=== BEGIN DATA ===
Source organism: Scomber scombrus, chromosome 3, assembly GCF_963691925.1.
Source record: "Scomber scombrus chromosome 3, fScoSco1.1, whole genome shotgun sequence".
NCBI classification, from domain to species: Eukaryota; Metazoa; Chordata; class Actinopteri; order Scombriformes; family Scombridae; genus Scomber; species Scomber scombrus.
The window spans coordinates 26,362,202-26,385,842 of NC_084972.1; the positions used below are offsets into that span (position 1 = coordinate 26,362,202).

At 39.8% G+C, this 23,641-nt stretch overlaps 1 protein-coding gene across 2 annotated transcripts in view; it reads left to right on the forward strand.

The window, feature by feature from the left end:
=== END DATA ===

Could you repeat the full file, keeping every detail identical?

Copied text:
Source organism: Scomber scombrus, chromosome 3, assembly GCF_963691925.1.
Source record: "Scomber scombrus chromosome 3, fScoSco1.1, whole genome shotgun sequence".
NCBI classification, from domain to species: Eukaryota; Metazoa; Chordata; class Actinopteri; order Scombriformes; family Scombridae; genus Scomber; species Scomber scombrus.
The window spans coordinates 26,362,202-26,385,842 of NC_084972.1; the positions used below are offsets into that span (position 1 = coordinate 26,362,202).

At 39.8% G+C, this 23,641-nt stretch overlaps 1 protein-coding gene across 2 annotated transcripts in view; it reads left to right on the forward strand.

The window, feature by feature from the left end: